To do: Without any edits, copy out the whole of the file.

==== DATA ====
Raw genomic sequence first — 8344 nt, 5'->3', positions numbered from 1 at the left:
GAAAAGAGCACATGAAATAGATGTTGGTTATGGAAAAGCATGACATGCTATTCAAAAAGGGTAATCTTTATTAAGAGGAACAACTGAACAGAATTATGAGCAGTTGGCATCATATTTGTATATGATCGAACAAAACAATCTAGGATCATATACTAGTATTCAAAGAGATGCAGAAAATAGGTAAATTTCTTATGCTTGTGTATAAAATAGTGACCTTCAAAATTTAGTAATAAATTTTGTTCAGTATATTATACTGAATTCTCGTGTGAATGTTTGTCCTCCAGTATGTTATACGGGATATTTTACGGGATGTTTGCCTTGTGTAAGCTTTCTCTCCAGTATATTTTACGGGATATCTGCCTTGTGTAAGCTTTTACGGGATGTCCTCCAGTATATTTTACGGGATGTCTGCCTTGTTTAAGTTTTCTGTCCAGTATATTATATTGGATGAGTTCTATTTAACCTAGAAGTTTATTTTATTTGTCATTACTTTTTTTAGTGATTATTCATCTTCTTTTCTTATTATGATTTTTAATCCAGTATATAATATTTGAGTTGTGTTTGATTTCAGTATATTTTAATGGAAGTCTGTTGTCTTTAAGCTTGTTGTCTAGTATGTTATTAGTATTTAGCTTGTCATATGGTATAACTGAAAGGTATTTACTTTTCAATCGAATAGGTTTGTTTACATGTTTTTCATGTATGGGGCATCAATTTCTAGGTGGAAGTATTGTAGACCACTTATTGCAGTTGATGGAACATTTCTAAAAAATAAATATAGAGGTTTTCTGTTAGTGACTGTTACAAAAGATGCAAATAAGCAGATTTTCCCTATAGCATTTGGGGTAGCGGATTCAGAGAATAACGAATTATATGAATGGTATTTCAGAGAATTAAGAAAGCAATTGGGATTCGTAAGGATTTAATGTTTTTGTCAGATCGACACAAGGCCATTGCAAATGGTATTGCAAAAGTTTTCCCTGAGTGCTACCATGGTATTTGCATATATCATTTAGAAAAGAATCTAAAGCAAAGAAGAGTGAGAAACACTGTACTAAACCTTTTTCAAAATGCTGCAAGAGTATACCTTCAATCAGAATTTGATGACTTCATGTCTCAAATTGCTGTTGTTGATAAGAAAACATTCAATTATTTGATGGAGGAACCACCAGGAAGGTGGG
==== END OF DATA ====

Raw genomic sequence first — 8344 nt, 5'->3', positions numbered from 1 at the left:
GAAAAGAGCACATGAAATAGATGTTGGTTATGGAAAAGCATGACATGCTATTCAAAAAGGGTAATCTTTATTAAGAGGAACAACTGAACAGAATTATGAGCAGTTGGCATCATATTTGTATATGATCGAACAAAACAATCTAGGATCATATACTAGTATTCAAAGAGATGCAGAAAATAGGTAAATTTCTTATGCTTGTGTATAAAATAGTGACCTTCAAAATTTAGTAATAAATTTTGTTCAGTATATTATACTGAATTCTCGTGTGAATGTTTGTCCTCCAGTATGTTATACGGGATATTTTACGGGATGTTTGCCTTGTGTAAGCTTTCTCTCCAGTATATTTTACGGGATATCTGCCTTGTGTAAGCTTTTACGGGATGTCCTCCAGTATATTTTACGGGATGTCTGCCTTGTTTAAGTTTTCTGTCCAGTATATTATATTGGATGAGTTCTATTTAACCTAGAAGTTTATTTTATTTGTCATTACTTTTTTTAGTGATTATTCATCTTCTTTTCTTATTATGATTTTTAATCCAGTATATAATATTTGAGTTGTGTTTGATTTCAGTATATTTTAATGGAAGTCTGTTGTCTTTAAGCTTGTTGTCTAGTATGTTATTAGTATTTAGCTTGTCATATGGTATAACTGAAAGGTATTTACTTTTCAATCGAATAGGTTTGTTTACATGTTTTTCATGTATGGGGCATCAATTTCTAGGTGGAAGTATTGTAGACCACTTATTGCAGTTGATGGAACATTTCTAAAAAATAAATATAGAGGTTTTCTGTTAGTGACTGTTACAAAAGATGCAAATAAGCAGATTTTCCCTATAGCATTTGGGGTAGCGGATTCAGAGAATAACGAATTATATGAATGGTATTTCAGAGAATTAAGAAAGCAATTGGGATTCGTAAGGATTTAATGTTTTTGTCAGATCGACACAAGGCCATTGCAAATGGTATTGCAAAAGTTTTCCCTGAGTGCTACCATGGTATTTGCATATATCATTTAGAAAAGAATCTAAAGCAAAGAAGAGTGAGAAACACTGTACTAAACCTTTTTCAAAATGCTGCAAGAGTATACCTTCAATCAGAATTTGATGACTTCATGTCTCAAATTGCTGTTGTTGATAAGAAAACATTCAATTATTTGATGGAGGAACCACCAGGAAGGTGGG